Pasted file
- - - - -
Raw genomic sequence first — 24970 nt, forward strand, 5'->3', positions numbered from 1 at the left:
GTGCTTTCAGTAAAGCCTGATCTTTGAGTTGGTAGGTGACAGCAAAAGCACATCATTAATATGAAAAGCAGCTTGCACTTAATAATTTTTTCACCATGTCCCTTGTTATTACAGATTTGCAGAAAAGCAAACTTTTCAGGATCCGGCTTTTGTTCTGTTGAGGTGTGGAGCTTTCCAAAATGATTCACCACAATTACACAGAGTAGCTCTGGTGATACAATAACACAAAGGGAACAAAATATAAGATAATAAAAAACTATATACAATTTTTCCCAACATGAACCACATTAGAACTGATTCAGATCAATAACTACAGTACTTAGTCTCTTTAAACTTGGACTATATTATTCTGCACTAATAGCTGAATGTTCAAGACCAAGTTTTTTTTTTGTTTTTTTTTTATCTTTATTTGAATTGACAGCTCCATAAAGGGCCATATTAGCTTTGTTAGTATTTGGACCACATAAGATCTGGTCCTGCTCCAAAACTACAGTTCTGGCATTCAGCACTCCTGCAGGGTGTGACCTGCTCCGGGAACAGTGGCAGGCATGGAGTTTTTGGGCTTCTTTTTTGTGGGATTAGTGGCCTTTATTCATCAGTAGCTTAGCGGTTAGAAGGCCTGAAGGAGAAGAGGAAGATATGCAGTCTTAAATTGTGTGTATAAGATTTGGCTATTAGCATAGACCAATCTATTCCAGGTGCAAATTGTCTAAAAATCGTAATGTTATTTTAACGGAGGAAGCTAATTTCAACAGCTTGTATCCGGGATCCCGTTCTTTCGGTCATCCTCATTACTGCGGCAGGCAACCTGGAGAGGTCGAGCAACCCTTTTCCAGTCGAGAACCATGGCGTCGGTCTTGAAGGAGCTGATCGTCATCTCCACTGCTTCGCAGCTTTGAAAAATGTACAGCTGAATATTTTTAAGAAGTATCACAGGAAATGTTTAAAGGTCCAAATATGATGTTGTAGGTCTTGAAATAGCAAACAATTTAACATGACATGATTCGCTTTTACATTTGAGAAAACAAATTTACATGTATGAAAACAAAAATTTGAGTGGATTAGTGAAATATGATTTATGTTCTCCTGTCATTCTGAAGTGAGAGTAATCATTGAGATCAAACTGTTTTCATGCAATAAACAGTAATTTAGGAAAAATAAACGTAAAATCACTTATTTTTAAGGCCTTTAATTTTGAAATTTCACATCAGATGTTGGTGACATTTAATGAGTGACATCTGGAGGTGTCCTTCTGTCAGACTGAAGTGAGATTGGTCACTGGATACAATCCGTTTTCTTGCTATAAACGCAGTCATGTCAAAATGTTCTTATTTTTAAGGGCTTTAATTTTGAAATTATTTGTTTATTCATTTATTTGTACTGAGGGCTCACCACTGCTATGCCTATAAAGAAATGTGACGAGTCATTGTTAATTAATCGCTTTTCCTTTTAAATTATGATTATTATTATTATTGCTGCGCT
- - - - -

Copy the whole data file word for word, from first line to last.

Raw genomic sequence first — 24970 nt, forward strand, 5'->3', positions numbered from 1 at the left:
GTGCTTTCAGTAAAGCCTGATCTTTGAGTTGGTAGGTGACAGCAAAAGCACATCATTAATATGAAAAGCAGCTTGCACTTAATAATTTTTTCACCATGTCCCTTGTTATTACAGATTTGCAGAAAAGCAAACTTTTCAGGATCCGGCTTTTGTTCTGTTGAGGTGTGGAGCTTTCCAAAATGATTCACCACAATTACACAGAGTAGCTCTGGTGATACAATAACACAAAGGGAACAAAATATAAGATAATAAAAAACTATATACAATTTTTCCCAACATGAACCACATTAGAACTGATTCAGATCAATAACTACAGTACTTAGTCTCTTTAAACTTGGACTATATTATTCTGCACTAATAGCTGAATGTTCAAGACCAAGTTTTTTTTTTGTTTTTTTTTTATCTTTATTTGAATTGACAGCTCCATAAAGGGCCATATTAGCTTTGTTAGTATTTGGACCACATAAGATCTGGTCCTGCTCCAAAACTACAGTTCTGGCATTCAGCACTCCTGCAGGGTGTGACCTGCTCCGGGAACAGTGGCAGGCATGGAGTTTTTGGGCTTCTTTTTTGTGGGATTAGTGGCCTTTATTCATCAGTAGCTTAGCGGTTAGAAGGCCTGAAGGAGAAGAGGAAGATATGCAGTCTTAAATTGTGTGTATAAGATTTGGCTATTAGCATAGACCAATCTATTCCAGGTGCAAATTGTCTAAAAATCGTAATGTTATTTTAACGGAGGAAGCTAATTTCAACAGCTTGTATCCGGGATCCCGTTCTTTCGGTCATCCTCATTACTGCGGCAGGCAACCTGGAGAGGTCGAGCAACCCTTTTCCAGTCGAGAACCATGGCGTCGGTCTTGAAGGAGCTGATCGTCATCTCCACTGCTTCGCAGCTTTGAAAAATGTACAGCTGAATATTTTTAAGAAGTATCACAGGAAATGTTTAAAGGTCCAAATATGATGTTGTAGGTCTTGAAATAGCAAACAATTTAACATGACATGATTCGCTTTTACATTTGAGAAAACAAATTTACATGTATGAAAACAAAAATTTGAGTGGATTAGTGAAATATGATTTATGTTCTCCTGTCATTCTGAAGTGAGAGTAATCATTGAGATCAAACTGTTTTCATGCAATAAACAGTAATTTAGGAAAAATAAACGTAAAATCACTTATTTTTAAGGCCTTTAATTTTGAAATTTCACATCAGATGTTGGTGACATTTAATGAGTGACATCTGGAGGTGTCCTTCTGTCAGACTGAAGTGAGATTGGTCACTGGATACAATCCGTTTTCTTGCTATAAACGCAGTCATGTCAAAATGTTCTTATTTTTAAGGGCTTTAATTTTGAAATTATTTGTTTATTCATTTATTTGTACTGAGGGCTCACCACTGCTATGCCTATAAAGAAATGTGACGAGTCATTGTTAATTAATCGCTTTTCCTTTTAAATTATGATTATTATTATTATTGCTGCGCT